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Cuban Cigars: The Forbidden Fruit of the USA

cuba

Cuban Cigars (as well as most Cuban products) have been banned from the United States since 1960. As a result, the premium handmade cigars that are available legally in the U.S. are manufactured in countries like Nicaragua, Honduras, and the Dominican Republic.

Though Cuban cigars typically rank  well internationally, many of the cigars that are available in the United States do rank equally or outrank Cuban cigars in terms of overall quality, so if the embargo were to be lifted tomorrow it would be akin to just having a new luxury line of cigars introduced to an already overflowing market. However this does not nullify the “forbidden fruit” effect. If 1/3 of a billion people(U.S. citizens) were forbidden from buying Cuban cigars for generations and then suddenly were allowed to, there would most likely be a huge surge of Cuban cigar purchases initially.

For the vast majority of people that read this blog, if the opportunity arose for you to purchase Cuban Cigars legally in the United States the chances are high that you would have a humidor fully tasked to exclusively storing large numbers of Cuban Cigars.

The long-standing ban on Cuban products has been a windfall for the Canadians. In 1997 it was reported that Cigar Bars in Canada sell more cigars to Americans than anyone else.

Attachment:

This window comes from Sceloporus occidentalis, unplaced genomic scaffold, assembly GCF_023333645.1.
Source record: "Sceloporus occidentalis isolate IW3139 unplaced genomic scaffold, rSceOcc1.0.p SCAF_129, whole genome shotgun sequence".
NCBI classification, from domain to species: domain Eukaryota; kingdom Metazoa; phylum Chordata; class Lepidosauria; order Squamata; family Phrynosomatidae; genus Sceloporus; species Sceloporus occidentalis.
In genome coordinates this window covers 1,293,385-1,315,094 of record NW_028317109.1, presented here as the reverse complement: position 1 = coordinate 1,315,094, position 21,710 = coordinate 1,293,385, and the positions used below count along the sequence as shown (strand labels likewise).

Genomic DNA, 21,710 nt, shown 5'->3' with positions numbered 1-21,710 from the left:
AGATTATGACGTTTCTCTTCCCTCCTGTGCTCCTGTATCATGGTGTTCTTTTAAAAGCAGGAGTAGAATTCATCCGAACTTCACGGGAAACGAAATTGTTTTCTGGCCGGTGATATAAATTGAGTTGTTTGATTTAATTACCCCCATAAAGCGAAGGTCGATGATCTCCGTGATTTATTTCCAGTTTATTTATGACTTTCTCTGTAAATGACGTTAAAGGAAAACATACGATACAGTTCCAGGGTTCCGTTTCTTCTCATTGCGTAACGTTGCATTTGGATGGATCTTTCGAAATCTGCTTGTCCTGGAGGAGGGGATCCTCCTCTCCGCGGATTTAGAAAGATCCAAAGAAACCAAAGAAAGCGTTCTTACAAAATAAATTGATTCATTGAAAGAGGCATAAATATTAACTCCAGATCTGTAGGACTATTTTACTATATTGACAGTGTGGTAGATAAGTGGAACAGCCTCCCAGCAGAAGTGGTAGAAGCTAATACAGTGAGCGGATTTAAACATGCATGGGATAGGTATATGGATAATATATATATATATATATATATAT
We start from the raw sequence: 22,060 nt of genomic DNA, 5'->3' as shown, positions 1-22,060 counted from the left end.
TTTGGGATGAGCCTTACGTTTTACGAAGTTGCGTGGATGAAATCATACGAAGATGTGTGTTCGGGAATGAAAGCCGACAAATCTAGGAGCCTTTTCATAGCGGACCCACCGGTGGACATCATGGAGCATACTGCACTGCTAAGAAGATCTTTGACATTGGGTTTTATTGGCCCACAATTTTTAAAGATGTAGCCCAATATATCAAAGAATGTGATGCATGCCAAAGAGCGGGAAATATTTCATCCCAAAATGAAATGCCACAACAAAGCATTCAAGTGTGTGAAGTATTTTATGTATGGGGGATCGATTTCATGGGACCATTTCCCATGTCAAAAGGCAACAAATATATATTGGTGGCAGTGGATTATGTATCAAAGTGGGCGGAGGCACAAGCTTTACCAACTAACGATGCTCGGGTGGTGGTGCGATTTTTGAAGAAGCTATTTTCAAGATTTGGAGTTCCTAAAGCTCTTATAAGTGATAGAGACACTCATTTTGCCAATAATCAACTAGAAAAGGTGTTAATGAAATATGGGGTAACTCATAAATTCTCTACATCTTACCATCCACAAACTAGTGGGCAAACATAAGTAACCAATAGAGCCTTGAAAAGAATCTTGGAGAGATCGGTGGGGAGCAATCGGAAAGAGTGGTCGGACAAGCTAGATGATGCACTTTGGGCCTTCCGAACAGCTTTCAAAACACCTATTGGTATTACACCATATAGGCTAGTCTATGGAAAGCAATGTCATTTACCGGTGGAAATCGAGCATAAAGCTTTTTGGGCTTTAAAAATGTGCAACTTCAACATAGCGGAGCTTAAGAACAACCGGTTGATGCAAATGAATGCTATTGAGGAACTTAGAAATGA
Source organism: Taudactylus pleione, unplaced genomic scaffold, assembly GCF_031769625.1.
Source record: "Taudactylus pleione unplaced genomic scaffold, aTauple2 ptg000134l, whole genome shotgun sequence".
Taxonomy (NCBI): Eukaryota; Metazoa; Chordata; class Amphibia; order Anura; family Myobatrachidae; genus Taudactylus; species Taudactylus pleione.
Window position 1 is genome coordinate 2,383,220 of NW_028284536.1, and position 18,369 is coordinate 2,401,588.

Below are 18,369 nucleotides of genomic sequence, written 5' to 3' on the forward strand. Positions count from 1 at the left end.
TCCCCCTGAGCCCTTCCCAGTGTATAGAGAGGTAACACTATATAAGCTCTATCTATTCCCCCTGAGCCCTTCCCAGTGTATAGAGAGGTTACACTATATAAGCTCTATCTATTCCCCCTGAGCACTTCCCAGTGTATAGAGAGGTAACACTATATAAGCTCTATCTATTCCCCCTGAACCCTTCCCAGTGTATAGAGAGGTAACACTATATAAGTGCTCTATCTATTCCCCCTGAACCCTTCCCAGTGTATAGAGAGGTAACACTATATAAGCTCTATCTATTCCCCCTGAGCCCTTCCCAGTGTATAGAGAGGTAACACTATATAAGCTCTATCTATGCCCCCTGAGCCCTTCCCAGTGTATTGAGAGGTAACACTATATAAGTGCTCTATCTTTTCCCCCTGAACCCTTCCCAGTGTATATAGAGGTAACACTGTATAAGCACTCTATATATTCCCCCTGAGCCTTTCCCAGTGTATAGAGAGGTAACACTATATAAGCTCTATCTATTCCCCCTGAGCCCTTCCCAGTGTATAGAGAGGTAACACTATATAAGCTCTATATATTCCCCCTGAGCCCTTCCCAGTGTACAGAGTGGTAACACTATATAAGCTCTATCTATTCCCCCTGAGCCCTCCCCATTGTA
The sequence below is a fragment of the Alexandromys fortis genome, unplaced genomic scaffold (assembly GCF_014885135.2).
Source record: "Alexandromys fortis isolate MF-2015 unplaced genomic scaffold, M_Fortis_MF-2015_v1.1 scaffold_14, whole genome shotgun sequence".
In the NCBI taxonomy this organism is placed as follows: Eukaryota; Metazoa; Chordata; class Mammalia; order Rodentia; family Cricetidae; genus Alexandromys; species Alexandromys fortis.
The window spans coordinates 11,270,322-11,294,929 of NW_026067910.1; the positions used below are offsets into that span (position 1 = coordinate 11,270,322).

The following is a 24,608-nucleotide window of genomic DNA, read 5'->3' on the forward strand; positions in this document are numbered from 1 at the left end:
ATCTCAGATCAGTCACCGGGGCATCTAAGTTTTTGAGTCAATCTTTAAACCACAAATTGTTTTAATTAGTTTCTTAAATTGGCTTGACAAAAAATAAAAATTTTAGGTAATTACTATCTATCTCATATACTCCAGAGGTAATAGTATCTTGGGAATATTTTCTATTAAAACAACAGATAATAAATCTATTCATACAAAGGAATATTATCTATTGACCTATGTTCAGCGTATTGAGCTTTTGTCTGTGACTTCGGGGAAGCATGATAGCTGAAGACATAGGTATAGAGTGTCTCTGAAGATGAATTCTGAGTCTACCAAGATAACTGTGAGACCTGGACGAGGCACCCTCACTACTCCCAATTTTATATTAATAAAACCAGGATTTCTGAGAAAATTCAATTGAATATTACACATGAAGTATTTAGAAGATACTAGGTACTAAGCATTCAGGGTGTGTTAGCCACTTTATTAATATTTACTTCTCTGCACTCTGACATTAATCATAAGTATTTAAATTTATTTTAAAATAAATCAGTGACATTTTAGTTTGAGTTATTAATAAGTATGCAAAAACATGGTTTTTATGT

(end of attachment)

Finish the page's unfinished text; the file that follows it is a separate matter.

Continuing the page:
Albert Ruzich, a manager at Canadian Cigar Shop Vasco’s, wasn’t complaining about the U.S. law.

“Once in a while, customers mention that they would like the embargo to be over,” Ruzich said.

“But we don’t. It’s too good for our business.”

The question is should the embargo continue? The Majority of Americans believe that Cuba isn’t a threat to the United States and the embargo should end.

Sure there are issues that have to resolved, such as Cubans seizing property in when their revolution took place and trademark disputes for competing cigar brands. However the end result is that most likely there is money to be made in and from Cuba should the embargo be removed not just for cigars, but tourism, building of hotels and infrastructure, cars, etc.  The average Cuban car is literally a US-made vehicle from the 1950’s, allowing for a large untapped market for US car Manufacturing to sell to.

For individuals that enjoy cigars however, it would mean new brands and new cigars that have not legally touched US shores for decades. Of course there are countless other factors to consider, such as the potential impact on sales of non-Cuban brands, and the dilemma of the FDA’s yet-undetermined cigar regulations.

For the record, the chances are low that this will happen anytime soon.

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